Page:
Tiny Grocery On A Roll With Unique, Automated Fresh Food Concept

Tiny Grocery Vending MachineSwipe your credit card, open the glass door, grab that chicken salad and eat at the office. Easy, fast and satisfying, courtesy of Tiny Grocery. In one year, Tiny Grocery, a provider of a unique fresh food service in Washington, D.C., has secured 50 locations. The company’s automated food service, delivered through glassfront, card-controlled machines, complements parent company ScratchDC’s four-year-old meal delivery service, which has also been on a rapid growth track.

For owner Ryan Hansan, the expansion from meal delivery service to refrigerated vending was a matter of meeting customer needs. Once customers tasted ScratchDC’s locally prepared, refrigerated salads, sandwiches and beverages, they wanted to have them available at their worksites. “We saw a need in the market,” Hansan says.

The glass-door refrigerator with card-controlled access provided the obvious solution. ScratchDC already provided the food preparation. “That allowed us to start doing the fresh food vending,” Hansan says.

Tiny Grocery currently uses a refrigerator produced by San Rafael, Calif.-based Byte Foods. The machine comes with its own real-time inventory management software. The system tracks the shelf life of every item in the machine.

“It’s a cool piece of technology that we’re excited to have,” Hansan says. “Theft is virtually impossible.”

The vending machine has an electronic screen at the top left displaying the menu, nutrition information, allergens and the price for each item. Customers open the machine door by swiping their credit card. Each item has an RFID tag embedded in its package that automatically charges the credit card once the customer selects the item.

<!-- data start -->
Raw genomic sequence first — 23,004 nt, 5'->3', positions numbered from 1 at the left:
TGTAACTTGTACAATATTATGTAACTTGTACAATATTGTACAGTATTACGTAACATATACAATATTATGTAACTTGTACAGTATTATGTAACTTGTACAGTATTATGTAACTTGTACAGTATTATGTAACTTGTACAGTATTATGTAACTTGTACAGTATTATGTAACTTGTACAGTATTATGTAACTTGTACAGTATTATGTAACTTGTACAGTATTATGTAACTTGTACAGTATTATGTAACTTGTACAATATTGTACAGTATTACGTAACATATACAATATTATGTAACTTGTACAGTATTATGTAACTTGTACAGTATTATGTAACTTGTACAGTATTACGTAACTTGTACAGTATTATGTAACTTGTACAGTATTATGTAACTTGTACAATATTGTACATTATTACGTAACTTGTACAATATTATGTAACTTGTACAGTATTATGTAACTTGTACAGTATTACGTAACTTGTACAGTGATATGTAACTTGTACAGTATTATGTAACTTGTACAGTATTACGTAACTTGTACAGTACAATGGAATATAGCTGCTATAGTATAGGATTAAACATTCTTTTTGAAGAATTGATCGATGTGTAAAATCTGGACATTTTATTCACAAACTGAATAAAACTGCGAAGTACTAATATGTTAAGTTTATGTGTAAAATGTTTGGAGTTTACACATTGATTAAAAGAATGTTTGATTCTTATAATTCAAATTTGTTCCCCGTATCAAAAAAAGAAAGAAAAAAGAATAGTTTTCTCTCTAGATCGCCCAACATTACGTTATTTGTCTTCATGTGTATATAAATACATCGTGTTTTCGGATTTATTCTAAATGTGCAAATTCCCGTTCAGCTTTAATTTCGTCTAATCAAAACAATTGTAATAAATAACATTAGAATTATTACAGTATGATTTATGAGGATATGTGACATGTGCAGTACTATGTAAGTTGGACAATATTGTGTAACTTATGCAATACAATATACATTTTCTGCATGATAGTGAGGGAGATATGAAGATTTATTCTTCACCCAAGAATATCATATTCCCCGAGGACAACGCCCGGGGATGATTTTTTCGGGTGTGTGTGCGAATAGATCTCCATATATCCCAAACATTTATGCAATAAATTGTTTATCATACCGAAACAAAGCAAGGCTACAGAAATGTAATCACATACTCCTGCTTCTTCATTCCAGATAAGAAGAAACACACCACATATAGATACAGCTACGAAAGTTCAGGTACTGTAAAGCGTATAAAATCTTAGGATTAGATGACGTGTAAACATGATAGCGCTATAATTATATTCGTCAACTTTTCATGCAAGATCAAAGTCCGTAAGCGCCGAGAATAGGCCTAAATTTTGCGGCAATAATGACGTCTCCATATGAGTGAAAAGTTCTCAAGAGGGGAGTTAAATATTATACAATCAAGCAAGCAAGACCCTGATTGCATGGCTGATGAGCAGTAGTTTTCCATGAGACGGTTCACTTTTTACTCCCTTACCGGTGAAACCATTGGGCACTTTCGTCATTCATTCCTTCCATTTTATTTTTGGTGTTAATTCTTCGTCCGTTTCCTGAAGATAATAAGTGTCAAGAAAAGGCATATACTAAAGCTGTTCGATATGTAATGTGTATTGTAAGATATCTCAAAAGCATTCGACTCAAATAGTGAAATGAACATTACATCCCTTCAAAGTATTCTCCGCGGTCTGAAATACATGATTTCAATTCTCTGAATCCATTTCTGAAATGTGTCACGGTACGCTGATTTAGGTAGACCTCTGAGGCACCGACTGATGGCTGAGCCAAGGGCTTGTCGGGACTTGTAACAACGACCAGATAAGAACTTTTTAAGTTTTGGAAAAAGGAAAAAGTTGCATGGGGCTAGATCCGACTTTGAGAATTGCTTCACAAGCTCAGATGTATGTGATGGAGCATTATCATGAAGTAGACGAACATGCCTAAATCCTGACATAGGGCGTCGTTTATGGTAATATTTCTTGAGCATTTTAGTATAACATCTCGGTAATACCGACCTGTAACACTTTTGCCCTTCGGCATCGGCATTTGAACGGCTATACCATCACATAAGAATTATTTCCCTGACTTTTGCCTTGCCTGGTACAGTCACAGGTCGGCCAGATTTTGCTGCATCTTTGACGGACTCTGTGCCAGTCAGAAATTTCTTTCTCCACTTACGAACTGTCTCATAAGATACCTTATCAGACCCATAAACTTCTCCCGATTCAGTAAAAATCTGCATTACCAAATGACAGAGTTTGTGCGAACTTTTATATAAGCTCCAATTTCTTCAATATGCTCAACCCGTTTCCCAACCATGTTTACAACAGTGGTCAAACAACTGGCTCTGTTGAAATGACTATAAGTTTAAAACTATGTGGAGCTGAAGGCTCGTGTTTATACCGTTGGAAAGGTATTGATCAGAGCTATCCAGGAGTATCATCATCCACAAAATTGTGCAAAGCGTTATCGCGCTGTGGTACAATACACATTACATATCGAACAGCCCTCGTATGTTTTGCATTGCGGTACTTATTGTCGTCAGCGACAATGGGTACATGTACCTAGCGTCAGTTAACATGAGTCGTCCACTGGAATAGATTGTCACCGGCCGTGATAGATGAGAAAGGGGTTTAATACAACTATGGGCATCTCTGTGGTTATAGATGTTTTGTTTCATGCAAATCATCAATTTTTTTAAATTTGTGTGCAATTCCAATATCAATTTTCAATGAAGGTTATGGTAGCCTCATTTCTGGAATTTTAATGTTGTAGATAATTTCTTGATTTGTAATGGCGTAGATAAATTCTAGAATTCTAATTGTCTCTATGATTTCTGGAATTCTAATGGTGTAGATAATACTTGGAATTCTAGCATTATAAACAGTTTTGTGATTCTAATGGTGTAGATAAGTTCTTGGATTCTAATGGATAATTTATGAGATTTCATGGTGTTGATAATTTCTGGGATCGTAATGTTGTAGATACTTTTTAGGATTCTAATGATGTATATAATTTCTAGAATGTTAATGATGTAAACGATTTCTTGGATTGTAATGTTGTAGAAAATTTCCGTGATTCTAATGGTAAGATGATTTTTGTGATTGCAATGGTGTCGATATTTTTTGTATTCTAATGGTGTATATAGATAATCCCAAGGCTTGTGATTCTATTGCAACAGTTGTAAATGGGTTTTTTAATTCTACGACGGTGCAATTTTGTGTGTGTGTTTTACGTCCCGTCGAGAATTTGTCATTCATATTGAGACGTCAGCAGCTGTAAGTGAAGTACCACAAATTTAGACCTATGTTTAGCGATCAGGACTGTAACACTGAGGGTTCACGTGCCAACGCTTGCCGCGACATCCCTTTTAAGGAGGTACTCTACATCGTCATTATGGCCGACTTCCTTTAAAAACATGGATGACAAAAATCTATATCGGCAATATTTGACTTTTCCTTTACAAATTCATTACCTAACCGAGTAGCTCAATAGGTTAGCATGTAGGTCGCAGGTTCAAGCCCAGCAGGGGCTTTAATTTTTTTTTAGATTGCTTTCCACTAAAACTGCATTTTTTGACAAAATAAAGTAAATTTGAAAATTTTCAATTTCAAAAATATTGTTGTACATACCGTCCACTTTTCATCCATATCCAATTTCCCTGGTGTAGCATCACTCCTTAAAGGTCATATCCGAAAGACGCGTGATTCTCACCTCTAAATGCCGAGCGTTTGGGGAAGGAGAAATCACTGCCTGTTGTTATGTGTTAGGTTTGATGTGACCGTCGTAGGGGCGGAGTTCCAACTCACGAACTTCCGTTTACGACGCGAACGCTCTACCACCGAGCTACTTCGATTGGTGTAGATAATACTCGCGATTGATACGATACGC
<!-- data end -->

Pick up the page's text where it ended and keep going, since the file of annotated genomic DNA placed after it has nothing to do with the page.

The machine has an inventory management system that allows Hansan to monitor the machines’ inventories in real time. The machines are serviced two to three times per week.

The menus are not standardized; meals are tailored to individual locations based on customer feedback. The company actively solicits customer feedback on its website.

Prices are comparable to those found at fast casual restaurants.

Tiny Grocery delivers food to customers using its own drivers. The Tiny Grocery deliveries are separate from the ScratchDC operation.

Hansan did not wish to reveal his food loss rate, but he said it falls below the industry average.

Tiny Grocery serves some of Monumental Vending’s customers, Hansan notes. “It’s a mutually beneficial relationship,” he says. Beltsville, Md.-based Monumental Vending is one of the nation’s largest refreshment service operations. (www.TinyGrocery.com)

ScratchDC produces meal kits that it delivers to customers. The kits are delivered by contracted transportation services. Unlike other meal delivery services, ScratchDC is not a subscription service. The company does not use a standard menu; new items are offered daily. The kits contain two meals along with preparation instructions. Ninety percent of the food the company serves is prepared in-house.

ScratchDC sources food from local farms along the East Coast. Food is prepared at the ScratchDC kitchen. The company rents out the use of its kitchen, called TasteLab, to other foodservice companies.

Some of ScratchDC’s food providers include Mother Earth Organics in West Grove, Pa., Bell and Evans in Fredericksburg, Pa., I Love Produce in Kelton, Pa., Shenandoah Growers in Harrisonburg, Va., Kreider Farms in Manheim, Pa., and Friendship Dairies in Friendship, N.Y. (www.scratchdc.com)

By Elliot Maras

Vending Technology News

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